First of all, I found that writing a sequel is demanding in terms of craft. Sequel authors have to introduce their characters and their complex world quickly, and the premise of my Neptune books is pretty wild. Set two hundred and fifty years in a future where global warming is out of control, scientists decide to genetically alter their own children so that they can survive in the sea. I had to establish that premise, explain the biology of the Neptune kids, and make their undersea colony in the Queen Charlotte Strait a believable place all within the first few chapters. Eep!

Islands in the Queen Charlotte Strait and location of my fictional undersea colony
                         
Secondly, in a sequel new readers have to be brought up to speed on complicated relationships and individual backstories without the author boring returning readers. And I had a lot of characters in The Neptune Project. (Early on I had to make a family tree just to help me keep track of the dolphin family that loves my heroine Nere and protects my Neptune kids). Nere goes into to the water with her ex-best friend and meets up with a group of kids from very diverse backgrounds. Much of the first book is about them overcoming their differences to become a team. It was hard to decide how many of those conflicts to bring on to the pages of The Neptune Challenge. Then it was tricky having all my old characters meet up and form relationships with a new group of wild sea kids who possess orca, shark, and electric eel genes.




Thirdly, as The Neptune Project started to gain fans, I had to deal with a new set of pressures. I will be forever grateful to the dedicated librarians on the Texas Bluebonnet Committee who picked The Neptune Project for their 2014-15 list.  But suddenly I had librarians, teachers, and students all over Texas reading my book and clamoring for a new one. Making the Bluebonnet list with my first children’s book set the literary bar awfully high for my second. And The Neptune Project was such a page turner. Could I write a second book that would be as exciting as the first and still be “good” in terms of ideas, accurate marine research, world building, and character development?

Finally, I wanted to write a story that would please my fans, and wow, they are an enthusiastic bunch. It’s been humbling and wonderful to meet boys and girls who tell me that they’ve read my books eight times, ten times, and the record to date… a whopping twenty-three. But it’s also a daunting prospect trying to write a story to please a kid who has read The Neptune Project twenty-three times!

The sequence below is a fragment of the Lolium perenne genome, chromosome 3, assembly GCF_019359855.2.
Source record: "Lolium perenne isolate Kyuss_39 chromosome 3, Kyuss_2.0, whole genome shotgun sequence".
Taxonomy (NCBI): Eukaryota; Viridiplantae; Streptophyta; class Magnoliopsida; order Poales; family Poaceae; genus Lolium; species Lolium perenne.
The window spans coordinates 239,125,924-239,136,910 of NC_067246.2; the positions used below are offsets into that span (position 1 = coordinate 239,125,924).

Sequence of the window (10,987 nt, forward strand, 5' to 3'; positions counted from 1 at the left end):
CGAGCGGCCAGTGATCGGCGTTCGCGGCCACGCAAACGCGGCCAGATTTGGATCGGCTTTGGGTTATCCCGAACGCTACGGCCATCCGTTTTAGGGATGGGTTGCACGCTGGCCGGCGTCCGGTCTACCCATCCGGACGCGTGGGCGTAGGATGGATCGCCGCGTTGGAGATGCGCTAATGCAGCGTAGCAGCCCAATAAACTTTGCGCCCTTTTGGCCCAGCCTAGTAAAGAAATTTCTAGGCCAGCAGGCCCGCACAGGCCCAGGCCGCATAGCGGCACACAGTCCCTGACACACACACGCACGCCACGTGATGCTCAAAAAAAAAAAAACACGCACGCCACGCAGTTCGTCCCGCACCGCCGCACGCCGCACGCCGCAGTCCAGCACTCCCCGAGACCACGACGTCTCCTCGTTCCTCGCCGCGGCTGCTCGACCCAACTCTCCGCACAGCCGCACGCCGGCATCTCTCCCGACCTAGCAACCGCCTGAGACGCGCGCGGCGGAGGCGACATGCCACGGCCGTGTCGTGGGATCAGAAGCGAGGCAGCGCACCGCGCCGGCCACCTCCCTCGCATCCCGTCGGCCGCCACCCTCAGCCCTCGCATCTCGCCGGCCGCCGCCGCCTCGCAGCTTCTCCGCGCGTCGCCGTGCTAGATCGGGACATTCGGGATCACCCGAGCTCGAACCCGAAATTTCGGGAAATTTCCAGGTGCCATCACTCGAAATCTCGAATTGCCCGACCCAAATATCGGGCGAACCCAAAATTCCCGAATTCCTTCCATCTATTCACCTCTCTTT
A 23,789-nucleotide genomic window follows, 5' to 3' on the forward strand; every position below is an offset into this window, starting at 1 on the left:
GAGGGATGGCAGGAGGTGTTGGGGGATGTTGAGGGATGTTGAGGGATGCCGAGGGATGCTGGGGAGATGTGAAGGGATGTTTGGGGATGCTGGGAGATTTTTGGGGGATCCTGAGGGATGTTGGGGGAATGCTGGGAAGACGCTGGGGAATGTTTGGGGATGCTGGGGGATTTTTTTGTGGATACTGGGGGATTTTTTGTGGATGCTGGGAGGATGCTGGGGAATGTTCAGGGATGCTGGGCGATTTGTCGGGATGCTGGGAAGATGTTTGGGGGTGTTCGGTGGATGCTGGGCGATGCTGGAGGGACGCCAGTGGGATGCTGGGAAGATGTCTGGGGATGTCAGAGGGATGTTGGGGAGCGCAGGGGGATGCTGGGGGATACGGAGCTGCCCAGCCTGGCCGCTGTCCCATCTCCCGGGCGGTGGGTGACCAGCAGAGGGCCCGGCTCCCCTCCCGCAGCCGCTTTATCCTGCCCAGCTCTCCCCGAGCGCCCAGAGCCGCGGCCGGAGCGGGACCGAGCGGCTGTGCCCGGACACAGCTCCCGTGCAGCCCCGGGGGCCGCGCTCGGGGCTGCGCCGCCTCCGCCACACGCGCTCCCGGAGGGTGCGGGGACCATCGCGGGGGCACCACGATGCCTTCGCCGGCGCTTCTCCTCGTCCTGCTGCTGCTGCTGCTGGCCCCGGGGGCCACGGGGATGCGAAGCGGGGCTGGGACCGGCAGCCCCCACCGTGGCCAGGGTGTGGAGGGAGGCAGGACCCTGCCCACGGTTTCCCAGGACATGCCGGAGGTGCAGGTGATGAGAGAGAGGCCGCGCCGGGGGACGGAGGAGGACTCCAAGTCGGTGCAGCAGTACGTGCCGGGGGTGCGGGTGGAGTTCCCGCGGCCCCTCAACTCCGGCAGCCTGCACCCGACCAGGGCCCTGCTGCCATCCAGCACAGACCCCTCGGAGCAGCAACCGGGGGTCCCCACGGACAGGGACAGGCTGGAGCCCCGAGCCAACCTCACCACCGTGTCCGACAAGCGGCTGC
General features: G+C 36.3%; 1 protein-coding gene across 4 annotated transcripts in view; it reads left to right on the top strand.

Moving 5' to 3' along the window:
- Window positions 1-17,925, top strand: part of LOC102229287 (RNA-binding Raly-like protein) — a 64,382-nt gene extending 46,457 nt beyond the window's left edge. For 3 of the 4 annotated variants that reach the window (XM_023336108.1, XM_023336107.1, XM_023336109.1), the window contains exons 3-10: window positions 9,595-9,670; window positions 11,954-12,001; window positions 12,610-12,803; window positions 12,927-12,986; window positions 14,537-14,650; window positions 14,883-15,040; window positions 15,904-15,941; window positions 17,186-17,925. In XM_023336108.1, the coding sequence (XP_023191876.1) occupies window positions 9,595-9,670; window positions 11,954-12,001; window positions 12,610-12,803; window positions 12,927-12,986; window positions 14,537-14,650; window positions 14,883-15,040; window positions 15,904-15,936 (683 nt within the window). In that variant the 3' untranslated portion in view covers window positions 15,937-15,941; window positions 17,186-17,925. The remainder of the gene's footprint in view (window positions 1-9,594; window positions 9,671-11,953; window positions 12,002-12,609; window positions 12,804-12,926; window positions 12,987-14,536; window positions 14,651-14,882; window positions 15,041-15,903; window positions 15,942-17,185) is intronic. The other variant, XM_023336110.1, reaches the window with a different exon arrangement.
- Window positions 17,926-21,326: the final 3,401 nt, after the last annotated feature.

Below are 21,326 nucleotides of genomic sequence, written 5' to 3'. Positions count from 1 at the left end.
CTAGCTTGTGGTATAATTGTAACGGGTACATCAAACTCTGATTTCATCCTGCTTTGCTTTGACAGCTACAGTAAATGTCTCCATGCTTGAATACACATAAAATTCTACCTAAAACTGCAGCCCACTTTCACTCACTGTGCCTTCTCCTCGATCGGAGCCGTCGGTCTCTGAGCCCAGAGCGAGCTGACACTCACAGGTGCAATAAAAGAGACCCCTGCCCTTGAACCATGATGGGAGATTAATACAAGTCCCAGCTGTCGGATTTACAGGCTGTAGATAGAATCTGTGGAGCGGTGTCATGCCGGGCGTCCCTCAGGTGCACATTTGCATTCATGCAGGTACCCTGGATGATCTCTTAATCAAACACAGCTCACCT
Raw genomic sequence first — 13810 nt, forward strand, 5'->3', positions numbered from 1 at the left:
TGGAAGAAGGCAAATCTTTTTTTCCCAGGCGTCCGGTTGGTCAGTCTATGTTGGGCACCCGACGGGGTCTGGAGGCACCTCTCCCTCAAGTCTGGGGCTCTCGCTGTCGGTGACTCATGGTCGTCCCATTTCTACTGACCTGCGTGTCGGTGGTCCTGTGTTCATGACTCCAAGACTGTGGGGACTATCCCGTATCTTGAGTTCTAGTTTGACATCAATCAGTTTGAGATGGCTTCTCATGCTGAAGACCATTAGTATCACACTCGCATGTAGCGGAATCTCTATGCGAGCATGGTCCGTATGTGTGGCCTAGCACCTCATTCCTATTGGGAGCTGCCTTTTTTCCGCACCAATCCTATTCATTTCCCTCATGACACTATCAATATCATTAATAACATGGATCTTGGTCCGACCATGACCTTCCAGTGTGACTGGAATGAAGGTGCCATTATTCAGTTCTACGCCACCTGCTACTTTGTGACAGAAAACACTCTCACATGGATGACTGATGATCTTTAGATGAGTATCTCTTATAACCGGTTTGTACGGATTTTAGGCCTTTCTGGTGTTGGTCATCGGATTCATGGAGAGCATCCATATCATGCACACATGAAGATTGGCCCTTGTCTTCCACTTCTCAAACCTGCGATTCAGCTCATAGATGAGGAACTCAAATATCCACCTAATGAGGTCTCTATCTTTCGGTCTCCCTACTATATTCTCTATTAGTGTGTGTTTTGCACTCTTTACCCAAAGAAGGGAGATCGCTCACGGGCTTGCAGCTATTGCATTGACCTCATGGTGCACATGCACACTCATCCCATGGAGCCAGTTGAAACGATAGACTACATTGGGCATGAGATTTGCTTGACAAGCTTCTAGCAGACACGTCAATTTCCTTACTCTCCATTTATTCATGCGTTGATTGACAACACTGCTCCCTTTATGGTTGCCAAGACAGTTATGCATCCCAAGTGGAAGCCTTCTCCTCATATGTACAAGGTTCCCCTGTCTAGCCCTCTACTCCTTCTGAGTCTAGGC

I am so very grateful to my talented editor at Disney/Hyperion. Julie Moody helped to guide me through this process. Her suggestions definitely helped me to see what needed to be on the page, and what didn’t, to keep Nere’s story coherent and exciting. The good news is, so far even my most ardent fans seemed to be pleased with The Neptune Challenge. I hope you have a chance to plunge into Nere’s undersea world, too, someday soon!


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aboutmediveshot.JPGPolly Holyoke is a former teacher and loves reading, camping, skiing, scuba diving and hiking in the desert. She lives in Plano, TX with three rescue dogs, two spoiled cats and a nice husband who tolerates piles of books all over their house. Her debut middle-grade novel,The Neptune Project, was published by Disney/Hyperion and was selected to the 2014-15 Texas Bluebonnet Master List along with state reading lists in Maryland and Ohio. It was also named one of Bank Street’s Best Children’s Books of 2014. Her second children’s book, The Neptune Challenge, was released May, 2015.



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Here you can find a treasure box of information about the series, the sea, and writing. There is information for school/group visits, use in the classroom (including curriculum guides), and links for extended research.
You can contact Polly, and her publicist via the “contact” page.